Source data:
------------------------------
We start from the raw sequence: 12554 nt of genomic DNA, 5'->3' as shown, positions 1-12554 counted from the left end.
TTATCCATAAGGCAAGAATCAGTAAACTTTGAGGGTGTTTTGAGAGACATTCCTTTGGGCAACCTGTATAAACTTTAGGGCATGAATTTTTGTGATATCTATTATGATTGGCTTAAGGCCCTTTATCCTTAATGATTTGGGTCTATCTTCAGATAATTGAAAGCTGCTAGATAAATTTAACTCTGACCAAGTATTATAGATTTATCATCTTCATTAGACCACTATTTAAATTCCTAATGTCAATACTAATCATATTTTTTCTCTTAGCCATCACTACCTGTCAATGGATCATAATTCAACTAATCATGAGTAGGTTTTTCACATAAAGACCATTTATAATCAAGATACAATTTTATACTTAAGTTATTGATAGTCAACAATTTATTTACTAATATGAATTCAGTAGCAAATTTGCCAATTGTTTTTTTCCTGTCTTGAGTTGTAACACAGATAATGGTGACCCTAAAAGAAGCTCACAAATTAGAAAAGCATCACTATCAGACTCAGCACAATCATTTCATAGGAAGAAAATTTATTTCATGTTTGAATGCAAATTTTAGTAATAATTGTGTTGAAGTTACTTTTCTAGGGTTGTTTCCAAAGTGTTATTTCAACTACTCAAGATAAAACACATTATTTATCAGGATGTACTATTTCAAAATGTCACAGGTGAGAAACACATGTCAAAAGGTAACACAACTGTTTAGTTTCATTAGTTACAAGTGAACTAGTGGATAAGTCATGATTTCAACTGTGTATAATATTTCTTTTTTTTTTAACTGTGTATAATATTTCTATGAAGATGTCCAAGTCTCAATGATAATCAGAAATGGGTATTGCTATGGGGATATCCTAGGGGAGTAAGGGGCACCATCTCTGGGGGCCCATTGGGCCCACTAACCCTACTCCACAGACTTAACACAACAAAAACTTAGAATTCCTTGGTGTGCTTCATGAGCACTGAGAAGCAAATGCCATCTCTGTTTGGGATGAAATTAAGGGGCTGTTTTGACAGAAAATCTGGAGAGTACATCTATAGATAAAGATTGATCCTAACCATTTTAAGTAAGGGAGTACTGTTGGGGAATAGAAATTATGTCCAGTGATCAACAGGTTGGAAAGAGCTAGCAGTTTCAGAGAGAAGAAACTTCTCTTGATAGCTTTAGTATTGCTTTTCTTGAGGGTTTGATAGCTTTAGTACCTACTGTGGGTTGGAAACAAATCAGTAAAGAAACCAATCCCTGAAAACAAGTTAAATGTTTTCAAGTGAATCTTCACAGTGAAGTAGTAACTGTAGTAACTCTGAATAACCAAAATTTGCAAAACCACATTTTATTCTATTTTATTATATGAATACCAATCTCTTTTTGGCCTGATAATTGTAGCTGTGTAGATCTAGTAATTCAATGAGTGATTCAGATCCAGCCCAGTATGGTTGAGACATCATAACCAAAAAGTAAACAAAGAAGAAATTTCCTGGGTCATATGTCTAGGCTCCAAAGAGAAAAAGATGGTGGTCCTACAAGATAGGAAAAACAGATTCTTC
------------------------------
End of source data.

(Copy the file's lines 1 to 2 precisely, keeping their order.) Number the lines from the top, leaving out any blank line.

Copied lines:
We start from the raw sequence: 12554 nt of genomic DNA, 5'->3' as shown, positions 1-12554 counted from the left end.
TTATCCATAAGGCAAGAATCAGTAAACTTTGAGGGTGTTTTGAGAGACATTCCTTTGGGCAACCTGTATAAACTTTAGGGCATGAATTTTTGTGATATCTATTATGATTGGCTTAAGGCCCTTTATCCTTAATGATTTGGGTCTATCTTCAGATAATTGAAAGCTGCTAGATAAATTTAACTCTGACCAAGTATTATAGATTTATCATCTTCATTAGACCACTATTTAAATTCCTAATGTCAATACTAATCATATTTTTTCTCTTAGCCATCACTACCTGTCAATGGATCATAATTCAACTAATCATGAGTAGGTTTTTCACATAAAGACCATTTATAATCAAGATACAATTTTATACTTAAGTTATTGATAGTCAACAATTTATTTACTAATATGAATTCAGTAGCAAATTTGCCAATTGTTTTTTTCCTGTCTTGAGTTGTAACACAGATAATGGTGACCCTAAAAGAAGCTCACAAATTAGAAAAGCATCACTATCAGACTCAGCACAATCATTTCATAGGAAGAAAATTTATTTCATGTTTGAATGCAAATTTTAGTAATAATTGTGTTGAAGTTACTTTTCTAGGGTTGTTTCCAAAGTGTTATTTCAACTACTCAAGATAAAACACATTATTTATCAGGATGTACTATTTCAAAATGTCACAGGTGAGAAACACATGTCAAAAGGTAACACAACTGTTTAGTTTCATTAGTTACAAGTGAACTAGTGGATAAGTCATGATTTCAACTGTGTATAATATTTCTTTTTTTTTTAACTGTGTATAATATTTCTATGAAGATGTCCAAGTCTCAATGATAATCAGAAATGGGTATTGCTATGGGGATATCCTAGGGGAGTAAGGGGCACCATCTCTGGGGGCCCATTGGGCCCACTAACCCTACTCCACAGACTTAACACAACAAAAACTTAGAATTCCTTGGTGTGCTTCATGAGCACTGAGAAGCAAATGCCATCTCTGTTTGGGATGAAATTAAGGGGCTGTTTTGACAGAAAATCTGGAGAGTACATCTATAGATAAAGATTGATCCTAACCATTTTAAGTAAGGGAGTACTGTTGGGGAATAGAAATTATGTCCAGTGATCAACAGGTTGGAAAGAGCTAGCAGTTTCAGAGAGAAGAAACTTCTCTTGATAGCTTTAGTATTGCTTTTCTTGAGGGTTTGATAGCTTTAGTACCTACTGTGGGTTGGAAACAAATCAGTAAAGAAACCAATCCCTGAAAACAAGTTAAATGTTTTCAAGTGAATCTTCACAGTGAAGTAGTAACTGTAGTAACTCTGAATAACCAAAATTTGCAAAACCACATTTTATTCTATTTTATTATATGAATACCAATCTCTTTTTGGCCTGATAATTGTAGCTGTGTAGATCTAGTAATTCAATGAGTGATTCAGATCCAGCCCAGTATGGTTGAGACATCATAACCAAAAAGTAAACAAAGAAGAAATTTCCTGGGTCATATGTCTAGGCTCCAAAGAGAAAAAGATGGTGGTCCTACAAGATAGGAAAAACAGATTCTTC